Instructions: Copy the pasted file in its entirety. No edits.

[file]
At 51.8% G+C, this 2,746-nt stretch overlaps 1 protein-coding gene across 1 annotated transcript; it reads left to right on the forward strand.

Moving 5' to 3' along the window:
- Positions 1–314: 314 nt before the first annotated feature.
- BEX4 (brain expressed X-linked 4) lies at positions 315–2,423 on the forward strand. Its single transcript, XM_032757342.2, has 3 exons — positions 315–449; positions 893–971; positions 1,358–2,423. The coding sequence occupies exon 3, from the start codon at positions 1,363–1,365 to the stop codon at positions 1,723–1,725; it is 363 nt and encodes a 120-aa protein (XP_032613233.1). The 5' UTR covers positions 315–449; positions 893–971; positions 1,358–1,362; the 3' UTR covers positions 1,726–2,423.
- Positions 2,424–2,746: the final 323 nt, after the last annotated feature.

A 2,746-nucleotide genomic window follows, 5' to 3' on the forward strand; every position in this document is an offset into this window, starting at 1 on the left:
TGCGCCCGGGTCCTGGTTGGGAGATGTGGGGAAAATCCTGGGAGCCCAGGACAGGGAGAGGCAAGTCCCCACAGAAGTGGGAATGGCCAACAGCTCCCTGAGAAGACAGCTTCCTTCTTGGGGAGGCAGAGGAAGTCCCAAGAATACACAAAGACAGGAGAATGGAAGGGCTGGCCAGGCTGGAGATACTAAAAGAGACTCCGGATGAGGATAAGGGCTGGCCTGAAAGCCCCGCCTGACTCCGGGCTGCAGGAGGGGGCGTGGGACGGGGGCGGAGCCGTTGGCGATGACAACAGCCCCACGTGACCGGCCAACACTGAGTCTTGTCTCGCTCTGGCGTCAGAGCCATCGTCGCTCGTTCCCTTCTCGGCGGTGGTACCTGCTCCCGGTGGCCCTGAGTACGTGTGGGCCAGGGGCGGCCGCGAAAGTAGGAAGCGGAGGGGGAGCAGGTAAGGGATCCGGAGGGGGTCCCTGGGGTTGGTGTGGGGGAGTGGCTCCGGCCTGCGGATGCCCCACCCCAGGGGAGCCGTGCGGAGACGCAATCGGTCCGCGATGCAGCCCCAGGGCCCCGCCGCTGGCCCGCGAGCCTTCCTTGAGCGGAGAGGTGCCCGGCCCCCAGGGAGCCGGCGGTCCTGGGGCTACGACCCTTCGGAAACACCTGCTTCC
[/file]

At 51.8% G+C, this 2,746-nt stretch overlaps 1 protein-coding gene across 1 annotated transcript; it reads left to right on the forward strand.

Moving 5' to 3' along the window:
- Positions 1–314: 314 nt before the first annotated feature.
- BEX4 (brain expressed X-linked 4) lies at positions 315–2,423 on the forward strand. Its single transcript, XM_032757342.2, has 3 exons — positions 315–449; positions 893–971; positions 1,358–2,423. The coding sequence occupies exon 3, from the start codon at positions 1,363–1,365 to the stop codon at positions 1,723–1,725; it is 363 nt and encodes a 120-aa protein (XP_032613233.1). The 5' UTR covers positions 315–449; positions 893–971; positions 1,358–1,362; the 3' UTR covers positions 1,726–2,423.
- Positions 2,424–2,746: the final 323 nt, after the last annotated feature.

A 2,746-nucleotide genomic window follows, 5' to 3' on the forward strand; every position in this document is an offset into this window, starting at 1 on the left:
TGCGCCCGGGTCCTGGTTGGGAGATGTGGGGAAAATCCTGGGAGCCCAGGACAGGGAGAGGCAAGTCCCCACAGAAGTGGGAATGGCCAACAGCTCCCTGAGAAGACAGCTTCCTTCTTGGGGAGGCAGAGGAAGTCCCAAGAATACACAAAGACAGGAGAATGGAAGGGCTGGCCAGGCTGGAGATACTAAAAGAGACTCCGGATGAGGATAAGGGCTGGCCTGAAAGCCCCGCCTGACTCCGGGCTGCAGGAGGGGGCGTGGGACGGGGGCGGAGCCGTTGGCGATGACAACAGCCCCACGTGACCGGCCAACACTGAGTCTTGTCTCGCTCTGGCGTCAGAGCCATCGTCGCTCGTTCCCTTCTCGGCGGTGGTACCTGCTCCCGGTGGCCCTGAGTACGTGTGGGCCAGGGGCGGCCGCGAAAGTAGGAAGCGGAGGGGGAGCAGGTAAGGGATCCGGAGGGGGTCCCTGGGGTTGGTGTGGGGGAGTGGCTCCGGCCTGCGGATGCCCCACCCCAGGGGAGCCGTGCGGAGACGCAATCGGTCCGCGATGCAGCCCCAGGGCCCCGCCGCTGGCCCGCGAGCCTTCCTTGAGCGGAGAGGTGCCCGGCCCCCAGGGAGCCGGCGGTCCTGGGGCTACGACCCTTCGGAAACACCTGCTTCC